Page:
We were horrified to learn about the training process that each of these elephants had gone through to either allow someone to ride them or to force them to work in a logging camp. Picture big hooks that are used to beat the elephants into submission, often times leaving horrid scars.
Since this type of training process is legal in Thailand, there isn’t a lot that anyone can do other than raise enough money to buy an elephant from its owner and give it a better life. Some people argue that the elephant sanctuaries profit from this since they get a trained elephant that brings in a lot of money, and that the previous owners get a lot of money from selling the elephant, but I’m not sure what the alternative should be. If it matters a lot to you, choose to go to a sanctuary that purchases the untrained or otherwise unsafe elephants and participate in an observation-only tour.
After finishing the video, we were each given a set of traditional mahout clothing to put on over our swimsuits. One size fits all. Doesn’t matter if you are a XS or an XXL, simply step into the gigantic pants, fold the front until they are your size, then tie them with a cord.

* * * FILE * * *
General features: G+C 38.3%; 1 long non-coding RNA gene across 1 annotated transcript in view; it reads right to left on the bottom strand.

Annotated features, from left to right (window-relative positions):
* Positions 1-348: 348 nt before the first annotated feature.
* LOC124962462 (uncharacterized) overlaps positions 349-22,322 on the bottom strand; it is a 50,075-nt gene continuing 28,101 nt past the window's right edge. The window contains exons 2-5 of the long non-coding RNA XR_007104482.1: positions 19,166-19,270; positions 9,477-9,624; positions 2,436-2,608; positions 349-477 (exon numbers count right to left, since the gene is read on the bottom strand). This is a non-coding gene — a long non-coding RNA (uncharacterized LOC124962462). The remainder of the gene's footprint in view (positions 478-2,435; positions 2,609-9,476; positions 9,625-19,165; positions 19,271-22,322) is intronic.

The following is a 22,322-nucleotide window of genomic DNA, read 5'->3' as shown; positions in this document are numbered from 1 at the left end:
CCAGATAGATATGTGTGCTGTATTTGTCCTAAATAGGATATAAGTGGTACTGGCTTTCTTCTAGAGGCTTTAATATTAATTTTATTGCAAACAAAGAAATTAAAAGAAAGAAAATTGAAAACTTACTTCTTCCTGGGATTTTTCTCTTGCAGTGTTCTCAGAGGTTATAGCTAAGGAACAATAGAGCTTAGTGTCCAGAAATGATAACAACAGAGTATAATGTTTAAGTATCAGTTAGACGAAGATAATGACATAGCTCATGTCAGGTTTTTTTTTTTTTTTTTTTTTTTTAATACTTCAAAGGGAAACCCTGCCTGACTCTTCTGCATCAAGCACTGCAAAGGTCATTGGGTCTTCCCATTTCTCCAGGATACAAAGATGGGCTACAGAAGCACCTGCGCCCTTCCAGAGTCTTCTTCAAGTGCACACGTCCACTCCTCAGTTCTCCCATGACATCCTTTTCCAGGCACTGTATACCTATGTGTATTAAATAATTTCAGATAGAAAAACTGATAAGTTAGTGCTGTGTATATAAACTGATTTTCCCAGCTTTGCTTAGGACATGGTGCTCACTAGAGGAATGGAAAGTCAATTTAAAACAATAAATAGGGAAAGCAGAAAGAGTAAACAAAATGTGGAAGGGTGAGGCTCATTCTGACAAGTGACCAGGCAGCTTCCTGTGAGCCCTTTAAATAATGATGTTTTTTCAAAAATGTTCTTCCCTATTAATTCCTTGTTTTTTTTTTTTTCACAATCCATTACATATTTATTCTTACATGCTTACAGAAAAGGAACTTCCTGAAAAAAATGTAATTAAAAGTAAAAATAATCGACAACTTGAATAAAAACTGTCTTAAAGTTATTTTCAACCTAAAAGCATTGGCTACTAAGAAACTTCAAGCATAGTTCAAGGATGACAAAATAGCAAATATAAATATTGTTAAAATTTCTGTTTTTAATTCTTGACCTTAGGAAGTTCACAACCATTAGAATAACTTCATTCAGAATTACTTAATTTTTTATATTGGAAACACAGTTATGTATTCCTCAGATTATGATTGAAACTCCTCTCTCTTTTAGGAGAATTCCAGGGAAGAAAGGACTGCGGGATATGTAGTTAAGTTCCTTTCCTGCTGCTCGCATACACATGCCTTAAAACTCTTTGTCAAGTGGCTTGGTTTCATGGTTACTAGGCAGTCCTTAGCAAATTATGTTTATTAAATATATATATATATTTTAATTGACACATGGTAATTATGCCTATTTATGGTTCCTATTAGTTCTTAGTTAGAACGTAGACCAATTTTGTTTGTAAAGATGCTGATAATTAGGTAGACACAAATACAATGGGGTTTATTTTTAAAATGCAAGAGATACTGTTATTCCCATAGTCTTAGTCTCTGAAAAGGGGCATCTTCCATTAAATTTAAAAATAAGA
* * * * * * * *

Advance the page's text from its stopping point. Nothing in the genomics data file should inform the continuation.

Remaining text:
We also discovered that the elephants have very poor vision and are somewhat color blind, so not only were our clothes protected from the mud we were about to encounter, but the elephants would actually be able to see us since the clothes were selected with elephant vision in mind.
As part of our clothing set, we were also given a woven bag and were instructed to fill it with bananas and pumpkin pieces, then we were off to greet the elephants!
Both of us were delighted to get up close to the elephants, although we were definitely a little nervous at first.
While we are told that these animals are wild animals and can be somewhat predictable, in reality, all of them have gone through a training process that has made them reasonably safe.
Once we realized how gentle these elephants really were, it was amazing to get close to them, feed them, pet them, look into their eyes, and talk to them.
At one point the photographer tried to get me to kiss the elephant. I tried, but I couldn’t bring myself to do it.
One interesting observation is that the elephants knew which food was good and which was bad. When they encountered bad food, they would throw it on the ground. When James picked some of it up to try to get them to take it, back on the ground it would go. One of the handlers came over and explained what was going on, and we started leaving the discarded food on the ground.
Foraging for Banana Trees